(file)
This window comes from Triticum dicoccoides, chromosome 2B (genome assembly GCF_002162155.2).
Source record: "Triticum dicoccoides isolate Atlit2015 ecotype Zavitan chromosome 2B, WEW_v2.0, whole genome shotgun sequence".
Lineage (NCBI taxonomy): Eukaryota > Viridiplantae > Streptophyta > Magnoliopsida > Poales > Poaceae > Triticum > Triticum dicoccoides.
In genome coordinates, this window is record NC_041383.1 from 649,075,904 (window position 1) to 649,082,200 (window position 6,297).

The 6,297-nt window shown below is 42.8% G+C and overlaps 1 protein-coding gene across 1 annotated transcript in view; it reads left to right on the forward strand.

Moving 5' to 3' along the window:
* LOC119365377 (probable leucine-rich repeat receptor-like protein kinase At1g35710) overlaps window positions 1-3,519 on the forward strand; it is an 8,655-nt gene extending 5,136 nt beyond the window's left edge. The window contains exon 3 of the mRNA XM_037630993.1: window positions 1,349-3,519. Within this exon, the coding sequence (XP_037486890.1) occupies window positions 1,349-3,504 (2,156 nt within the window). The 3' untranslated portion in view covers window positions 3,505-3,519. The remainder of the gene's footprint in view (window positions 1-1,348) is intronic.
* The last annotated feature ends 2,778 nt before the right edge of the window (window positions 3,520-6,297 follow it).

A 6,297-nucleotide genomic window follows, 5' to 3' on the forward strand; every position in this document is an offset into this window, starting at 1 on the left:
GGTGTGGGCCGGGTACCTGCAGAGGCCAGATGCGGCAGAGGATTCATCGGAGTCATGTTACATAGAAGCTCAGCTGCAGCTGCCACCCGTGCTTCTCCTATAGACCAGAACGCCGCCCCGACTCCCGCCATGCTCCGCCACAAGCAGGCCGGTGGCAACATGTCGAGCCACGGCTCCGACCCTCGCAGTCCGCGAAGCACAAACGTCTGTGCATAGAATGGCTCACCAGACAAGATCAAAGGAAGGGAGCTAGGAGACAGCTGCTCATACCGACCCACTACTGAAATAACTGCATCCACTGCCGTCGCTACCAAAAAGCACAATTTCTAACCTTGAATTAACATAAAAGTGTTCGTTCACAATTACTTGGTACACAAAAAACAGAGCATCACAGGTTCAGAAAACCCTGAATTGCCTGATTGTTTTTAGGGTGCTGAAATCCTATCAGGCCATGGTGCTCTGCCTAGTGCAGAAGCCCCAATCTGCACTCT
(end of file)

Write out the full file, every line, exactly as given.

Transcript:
This window comes from Triticum dicoccoides, chromosome 2B (genome assembly GCF_002162155.2).
Source record: "Triticum dicoccoides isolate Atlit2015 ecotype Zavitan chromosome 2B, WEW_v2.0, whole genome shotgun sequence".
Lineage (NCBI taxonomy): Eukaryota > Viridiplantae > Streptophyta > Magnoliopsida > Poales > Poaceae > Triticum > Triticum dicoccoides.
In genome coordinates, this window is record NC_041383.1 from 649,075,904 (window position 1) to 649,082,200 (window position 6,297).

The 6,297-nt window shown below is 42.8% G+C and overlaps 1 protein-coding gene across 1 annotated transcript in view; it reads left to right on the forward strand.

Moving 5' to 3' along the window:
* LOC119365377 (probable leucine-rich repeat receptor-like protein kinase At1g35710) overlaps window positions 1-3,519 on the forward strand; it is an 8,655-nt gene extending 5,136 nt beyond the window's left edge. The window contains exon 3 of the mRNA XM_037630993.1: window positions 1,349-3,519. Within this exon, the coding sequence (XP_037486890.1) occupies window positions 1,349-3,504 (2,156 nt within the window). The 3' untranslated portion in view covers window positions 3,505-3,519. The remainder of the gene's footprint in view (window positions 1-1,348) is intronic.
* The last annotated feature ends 2,778 nt before the right edge of the window (window positions 3,520-6,297 follow it).

A 6,297-nucleotide genomic window follows, 5' to 3' on the forward strand; every position in this document is an offset into this window, starting at 1 on the left:
GGTGTGGGCCGGGTACCTGCAGAGGCCAGATGCGGCAGAGGATTCATCGGAGTCATGTTACATAGAAGCTCAGCTGCAGCTGCCACCCGTGCTTCTCCTATAGACCAGAACGCCGCCCCGACTCCCGCCATGCTCCGCCACAAGCAGGCCGGTGGCAACATGTCGAGCCACGGCTCCGACCCTCGCAGTCCGCGAAGCACAAACGTCTGTGCATAGAATGGCTCACCAGACAAGATCAAAGGAAGGGAGCTAGGAGACAGCTGCTCATACCGACCCACTACTGAAATAACTGCATCCACTGCCGTCGCTACCAAAAAGCACAATTTCTAACCTTGAATTAACATAAAAGTGTTCGTTCACAATTACTTGGTACACAAAAAACAGAGCATCACAGGTTCAGAAAACCCTGAATTGCCTGATTGTTTTTAGGGTGCTGAAATCCTATCAGGCCATGGTGCTCTGCCTAGTGCAGAAGCCCCAATCTGCACTCT